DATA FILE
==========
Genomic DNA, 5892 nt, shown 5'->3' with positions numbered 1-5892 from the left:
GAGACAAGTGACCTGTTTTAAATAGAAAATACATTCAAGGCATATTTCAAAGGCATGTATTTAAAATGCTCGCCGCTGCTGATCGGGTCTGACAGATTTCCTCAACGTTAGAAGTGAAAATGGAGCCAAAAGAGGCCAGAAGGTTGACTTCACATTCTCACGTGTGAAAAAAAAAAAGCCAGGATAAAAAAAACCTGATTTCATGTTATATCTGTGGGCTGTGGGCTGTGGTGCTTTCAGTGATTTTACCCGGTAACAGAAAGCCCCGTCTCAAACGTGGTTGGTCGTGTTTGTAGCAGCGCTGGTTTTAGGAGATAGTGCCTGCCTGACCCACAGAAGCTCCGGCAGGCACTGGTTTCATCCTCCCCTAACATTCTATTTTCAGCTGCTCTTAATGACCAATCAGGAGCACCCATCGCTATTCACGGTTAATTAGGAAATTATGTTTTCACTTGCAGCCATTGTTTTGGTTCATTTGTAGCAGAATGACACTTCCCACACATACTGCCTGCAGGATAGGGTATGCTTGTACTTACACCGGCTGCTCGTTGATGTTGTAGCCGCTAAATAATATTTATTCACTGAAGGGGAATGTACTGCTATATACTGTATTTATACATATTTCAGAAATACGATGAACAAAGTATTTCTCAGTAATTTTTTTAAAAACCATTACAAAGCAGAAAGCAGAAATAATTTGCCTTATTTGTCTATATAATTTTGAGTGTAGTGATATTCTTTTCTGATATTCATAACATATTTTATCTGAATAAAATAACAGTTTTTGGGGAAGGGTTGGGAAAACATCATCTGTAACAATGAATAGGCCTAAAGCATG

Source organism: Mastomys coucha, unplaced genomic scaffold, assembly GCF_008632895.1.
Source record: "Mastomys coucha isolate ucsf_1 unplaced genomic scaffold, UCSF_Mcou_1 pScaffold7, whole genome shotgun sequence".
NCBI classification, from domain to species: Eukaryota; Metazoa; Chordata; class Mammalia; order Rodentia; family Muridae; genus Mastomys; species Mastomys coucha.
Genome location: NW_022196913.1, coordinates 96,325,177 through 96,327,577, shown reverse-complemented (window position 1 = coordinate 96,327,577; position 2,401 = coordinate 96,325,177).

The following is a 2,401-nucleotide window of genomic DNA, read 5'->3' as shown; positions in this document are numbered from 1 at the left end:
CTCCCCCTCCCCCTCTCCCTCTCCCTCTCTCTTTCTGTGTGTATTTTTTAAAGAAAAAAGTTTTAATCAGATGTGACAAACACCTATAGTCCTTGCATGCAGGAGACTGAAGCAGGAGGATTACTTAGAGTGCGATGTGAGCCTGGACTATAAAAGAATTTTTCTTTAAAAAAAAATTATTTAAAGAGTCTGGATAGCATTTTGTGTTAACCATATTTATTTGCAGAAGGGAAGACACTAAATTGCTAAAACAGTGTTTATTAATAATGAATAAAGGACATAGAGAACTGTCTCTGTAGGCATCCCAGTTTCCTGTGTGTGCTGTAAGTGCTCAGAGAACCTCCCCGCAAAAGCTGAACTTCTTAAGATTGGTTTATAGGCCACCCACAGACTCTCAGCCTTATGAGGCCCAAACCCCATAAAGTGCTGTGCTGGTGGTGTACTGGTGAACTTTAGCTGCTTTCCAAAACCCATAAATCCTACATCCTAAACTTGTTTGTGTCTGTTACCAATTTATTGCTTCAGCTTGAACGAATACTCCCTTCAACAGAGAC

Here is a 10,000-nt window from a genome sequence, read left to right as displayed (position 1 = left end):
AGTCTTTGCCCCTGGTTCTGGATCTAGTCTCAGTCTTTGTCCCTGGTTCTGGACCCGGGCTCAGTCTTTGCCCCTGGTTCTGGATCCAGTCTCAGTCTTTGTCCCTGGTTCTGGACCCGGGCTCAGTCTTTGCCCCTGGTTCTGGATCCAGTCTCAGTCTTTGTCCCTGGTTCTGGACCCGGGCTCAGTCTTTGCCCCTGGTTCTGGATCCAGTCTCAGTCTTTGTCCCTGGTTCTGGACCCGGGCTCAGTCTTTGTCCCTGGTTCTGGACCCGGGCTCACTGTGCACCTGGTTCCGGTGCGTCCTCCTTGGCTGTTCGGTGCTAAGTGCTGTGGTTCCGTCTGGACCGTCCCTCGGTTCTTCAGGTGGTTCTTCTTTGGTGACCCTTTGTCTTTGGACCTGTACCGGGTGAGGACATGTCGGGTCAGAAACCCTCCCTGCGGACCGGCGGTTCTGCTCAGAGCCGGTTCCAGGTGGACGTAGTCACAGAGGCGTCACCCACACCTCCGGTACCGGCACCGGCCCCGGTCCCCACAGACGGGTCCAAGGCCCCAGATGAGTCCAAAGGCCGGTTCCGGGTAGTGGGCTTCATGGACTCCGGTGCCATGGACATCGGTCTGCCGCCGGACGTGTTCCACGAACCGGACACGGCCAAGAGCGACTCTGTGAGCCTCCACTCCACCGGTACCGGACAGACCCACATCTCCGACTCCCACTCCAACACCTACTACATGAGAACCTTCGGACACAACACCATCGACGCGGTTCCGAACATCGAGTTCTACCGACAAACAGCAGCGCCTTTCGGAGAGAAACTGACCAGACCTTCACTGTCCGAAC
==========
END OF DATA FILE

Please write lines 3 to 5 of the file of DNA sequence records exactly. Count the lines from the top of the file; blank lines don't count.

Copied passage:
Source organism: Mastomys coucha, unplaced genomic scaffold, assembly GCF_008632895.1.
Source record: "Mastomys coucha isolate ucsf_1 unplaced genomic scaffold, UCSF_Mcou_1 pScaffold7, whole genome shotgun sequence".
NCBI classification, from domain to species: Eukaryota; Metazoa; Chordata; class Mammalia; order Rodentia; family Muridae; genus Mastomys; species Mastomys coucha.